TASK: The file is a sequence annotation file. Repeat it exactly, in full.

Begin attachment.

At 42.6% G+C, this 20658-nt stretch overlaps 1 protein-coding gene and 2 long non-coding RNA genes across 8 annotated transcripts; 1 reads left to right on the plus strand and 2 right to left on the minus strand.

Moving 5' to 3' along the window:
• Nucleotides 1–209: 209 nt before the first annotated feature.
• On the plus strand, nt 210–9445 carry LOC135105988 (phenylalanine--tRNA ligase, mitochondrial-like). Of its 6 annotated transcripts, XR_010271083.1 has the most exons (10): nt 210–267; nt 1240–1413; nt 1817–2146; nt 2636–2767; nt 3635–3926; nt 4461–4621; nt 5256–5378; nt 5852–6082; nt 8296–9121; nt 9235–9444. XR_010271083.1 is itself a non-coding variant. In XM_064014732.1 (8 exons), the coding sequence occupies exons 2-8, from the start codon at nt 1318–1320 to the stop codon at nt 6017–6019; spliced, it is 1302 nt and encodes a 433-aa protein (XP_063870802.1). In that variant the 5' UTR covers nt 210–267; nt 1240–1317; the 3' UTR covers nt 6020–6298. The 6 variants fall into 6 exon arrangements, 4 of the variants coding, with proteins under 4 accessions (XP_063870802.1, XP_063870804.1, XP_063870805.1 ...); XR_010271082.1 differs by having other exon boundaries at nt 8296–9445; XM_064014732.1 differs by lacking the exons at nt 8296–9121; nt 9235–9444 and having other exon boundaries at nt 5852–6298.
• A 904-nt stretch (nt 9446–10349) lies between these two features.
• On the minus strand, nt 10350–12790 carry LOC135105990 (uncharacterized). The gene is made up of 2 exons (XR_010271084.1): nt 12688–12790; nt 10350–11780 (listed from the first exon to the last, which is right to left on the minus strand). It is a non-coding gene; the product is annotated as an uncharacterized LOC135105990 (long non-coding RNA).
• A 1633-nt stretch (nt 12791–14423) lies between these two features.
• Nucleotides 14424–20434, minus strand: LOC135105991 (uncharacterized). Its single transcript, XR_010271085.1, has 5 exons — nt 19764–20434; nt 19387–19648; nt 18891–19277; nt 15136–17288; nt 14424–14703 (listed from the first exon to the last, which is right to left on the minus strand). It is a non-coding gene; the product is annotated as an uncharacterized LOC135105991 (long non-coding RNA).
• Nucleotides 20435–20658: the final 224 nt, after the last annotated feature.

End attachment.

At 42.6% G+C, this 20658-nt stretch overlaps 1 protein-coding gene and 2 long non-coding RNA genes across 8 annotated transcripts; 1 reads left to right on the plus strand and 2 right to left on the minus strand.

Moving 5' to 3' along the window:
• Nucleotides 1–209: 209 nt before the first annotated feature.
• On the plus strand, nt 210–9445 carry LOC135105988 (phenylalanine--tRNA ligase, mitochondrial-like). Of its 6 annotated transcripts, XR_010271083.1 has the most exons (10): nt 210–267; nt 1240–1413; nt 1817–2146; nt 2636–2767; nt 3635–3926; nt 4461–4621; nt 5256–5378; nt 5852–6082; nt 8296–9121; nt 9235–9444. XR_010271083.1 is itself a non-coding variant. In XM_064014732.1 (8 exons), the coding sequence occupies exons 2-8, from the start codon at nt 1318–1320 to the stop codon at nt 6017–6019; spliced, it is 1302 nt and encodes a 433-aa protein (XP_063870802.1). In that variant the 5' UTR covers nt 210–267; nt 1240–1317; the 3' UTR covers nt 6020–6298. The 6 variants fall into 6 exon arrangements, 4 of the variants coding, with proteins under 4 accessions (XP_063870802.1, XP_063870804.1, XP_063870805.1 ...); XR_010271082.1 differs by having other exon boundaries at nt 8296–9445; XM_064014732.1 differs by lacking the exons at nt 8296–9121; nt 9235–9444 and having other exon boundaries at nt 5852–6298.
• A 904-nt stretch (nt 9446–10349) lies between these two features.
• On the minus strand, nt 10350–12790 carry LOC135105990 (uncharacterized). The gene is made up of 2 exons (XR_010271084.1): nt 12688–12790; nt 10350–11780 (listed from the first exon to the last, which is right to left on the minus strand). It is a non-coding gene; the product is annotated as an uncharacterized LOC135105990 (long non-coding RNA).
• A 1633-nt stretch (nt 12791–14423) lies between these two features.
• Nucleotides 14424–20434, minus strand: LOC135105991 (uncharacterized). Its single transcript, XR_010271085.1, has 5 exons — nt 19764–20434; nt 19387–19648; nt 18891–19277; nt 15136–17288; nt 14424–14703 (listed from the first exon to the last, which is right to left on the minus strand). It is a non-coding gene; the product is annotated as an uncharacterized LOC135105991 (long non-coding RNA).
• Nucleotides 20435–20658: the final 224 nt, after the last annotated feature.